During the last edition of Planet Textiles 2018 event in Canada, Australian technology company Nanollose has launched a microbial cellulose fabric called Nullarbor, derived from natural coconut byproducts: coconut waste.
Their microbial cellulose is grown through natural fermentation. «Nanollose Technologies – chief executive Alfie Germano told – uses industrial organic and agricultural waste products to produce plant-free cellulose. It also does not involve the felling of trees and doesn’t require the use of arable land or its associated use of irrigation, pesticides and other resource intensive inputs. This makes it a sustainable product with potential for industrial scale manufacture.»
Nullarbor: the specifics
It can be grown all year round, no waiting for “crop seasons”. Also, their numbers show microbial cellulose has a significant yield-to-field advantage. Their development speaks to those in the industry who are on the trail of finding sustainable alternatives to rayon and cotton.
«To create the rayon fibres that are currently used in clothing and textiles, countless trees have to be cut down, chipped and then treated with hazardous chemicals, and to make enough cotton for a single t-shirt it takes 2,700 litres of water» Germano said. By contrast, no trees or plants are impacted in the production of Nanollose’s Nullarbor fibre and fabric, and the process requires very little water. The result is a fibre that can be used to make clothing and textiles, but with a dramatically reduced environmental footprint.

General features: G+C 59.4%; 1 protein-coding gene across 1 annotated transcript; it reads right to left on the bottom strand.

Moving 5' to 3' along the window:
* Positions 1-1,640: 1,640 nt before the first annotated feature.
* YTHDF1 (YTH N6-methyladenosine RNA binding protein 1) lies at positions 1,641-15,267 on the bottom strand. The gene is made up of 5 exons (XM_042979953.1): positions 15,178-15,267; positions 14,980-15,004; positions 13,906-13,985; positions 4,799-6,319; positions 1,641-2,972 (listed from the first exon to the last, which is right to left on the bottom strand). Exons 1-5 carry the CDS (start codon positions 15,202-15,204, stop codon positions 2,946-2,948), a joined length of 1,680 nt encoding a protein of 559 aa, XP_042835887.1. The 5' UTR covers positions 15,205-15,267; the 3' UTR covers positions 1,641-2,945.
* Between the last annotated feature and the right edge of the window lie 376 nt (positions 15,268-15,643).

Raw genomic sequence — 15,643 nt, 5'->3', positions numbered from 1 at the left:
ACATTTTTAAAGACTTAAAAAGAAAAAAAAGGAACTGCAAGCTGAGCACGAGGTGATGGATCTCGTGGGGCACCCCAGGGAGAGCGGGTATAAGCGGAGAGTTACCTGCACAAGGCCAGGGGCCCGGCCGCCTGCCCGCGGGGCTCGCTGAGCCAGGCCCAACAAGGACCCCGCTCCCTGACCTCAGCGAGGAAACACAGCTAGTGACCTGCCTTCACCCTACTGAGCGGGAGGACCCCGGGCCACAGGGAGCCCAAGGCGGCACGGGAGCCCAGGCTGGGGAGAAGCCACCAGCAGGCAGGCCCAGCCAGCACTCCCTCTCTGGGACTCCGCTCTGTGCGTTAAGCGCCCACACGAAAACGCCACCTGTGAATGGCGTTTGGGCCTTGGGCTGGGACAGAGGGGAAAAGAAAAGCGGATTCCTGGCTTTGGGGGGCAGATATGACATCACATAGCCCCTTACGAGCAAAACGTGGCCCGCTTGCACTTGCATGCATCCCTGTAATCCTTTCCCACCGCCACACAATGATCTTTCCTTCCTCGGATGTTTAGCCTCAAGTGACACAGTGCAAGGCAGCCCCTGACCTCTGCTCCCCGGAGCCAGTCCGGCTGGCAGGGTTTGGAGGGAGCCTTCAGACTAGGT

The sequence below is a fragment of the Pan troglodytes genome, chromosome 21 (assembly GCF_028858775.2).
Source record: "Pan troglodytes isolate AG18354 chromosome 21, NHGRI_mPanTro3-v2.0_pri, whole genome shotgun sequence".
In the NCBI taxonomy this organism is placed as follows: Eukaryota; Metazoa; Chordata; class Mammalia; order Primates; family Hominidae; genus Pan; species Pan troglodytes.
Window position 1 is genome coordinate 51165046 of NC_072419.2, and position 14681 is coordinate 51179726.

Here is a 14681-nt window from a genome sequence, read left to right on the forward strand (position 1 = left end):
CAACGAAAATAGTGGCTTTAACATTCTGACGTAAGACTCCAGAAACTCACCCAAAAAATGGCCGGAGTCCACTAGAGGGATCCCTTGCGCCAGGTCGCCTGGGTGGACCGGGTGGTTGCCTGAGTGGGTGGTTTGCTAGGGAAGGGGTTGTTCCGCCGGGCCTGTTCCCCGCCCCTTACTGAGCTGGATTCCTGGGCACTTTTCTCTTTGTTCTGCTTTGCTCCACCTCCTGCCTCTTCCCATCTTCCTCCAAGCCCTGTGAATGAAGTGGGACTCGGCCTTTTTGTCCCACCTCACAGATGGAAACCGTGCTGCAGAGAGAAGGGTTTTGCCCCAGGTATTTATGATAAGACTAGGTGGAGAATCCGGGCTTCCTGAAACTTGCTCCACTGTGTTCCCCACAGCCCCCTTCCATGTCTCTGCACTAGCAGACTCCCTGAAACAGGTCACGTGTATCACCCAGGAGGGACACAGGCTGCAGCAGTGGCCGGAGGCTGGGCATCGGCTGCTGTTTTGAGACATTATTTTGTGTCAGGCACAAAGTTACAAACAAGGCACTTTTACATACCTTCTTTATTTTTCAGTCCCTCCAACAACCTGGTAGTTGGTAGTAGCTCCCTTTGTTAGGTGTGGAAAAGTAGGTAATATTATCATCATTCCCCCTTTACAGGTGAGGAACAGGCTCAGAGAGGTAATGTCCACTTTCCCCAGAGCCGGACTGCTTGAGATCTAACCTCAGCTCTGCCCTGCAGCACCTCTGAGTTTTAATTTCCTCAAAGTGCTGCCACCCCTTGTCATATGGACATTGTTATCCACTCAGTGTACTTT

Germano added that the company is initially tapping into the established coconut industry to secure pilot-scale supply of the raw material, but when operating on a larger scale, waste streams from bigger industries will come into play. «Our process has the potential to convert a number of biomass waste products from the beer, wine and liquid food industries into fibres using very little land, water or energy in the process.»
«My vision is for Nanollose to be at the forefront of offering fashion and textile groups a viable alternative, and decreasing the industry’s reliance on environmentally burdensome, raw materials» he concluded.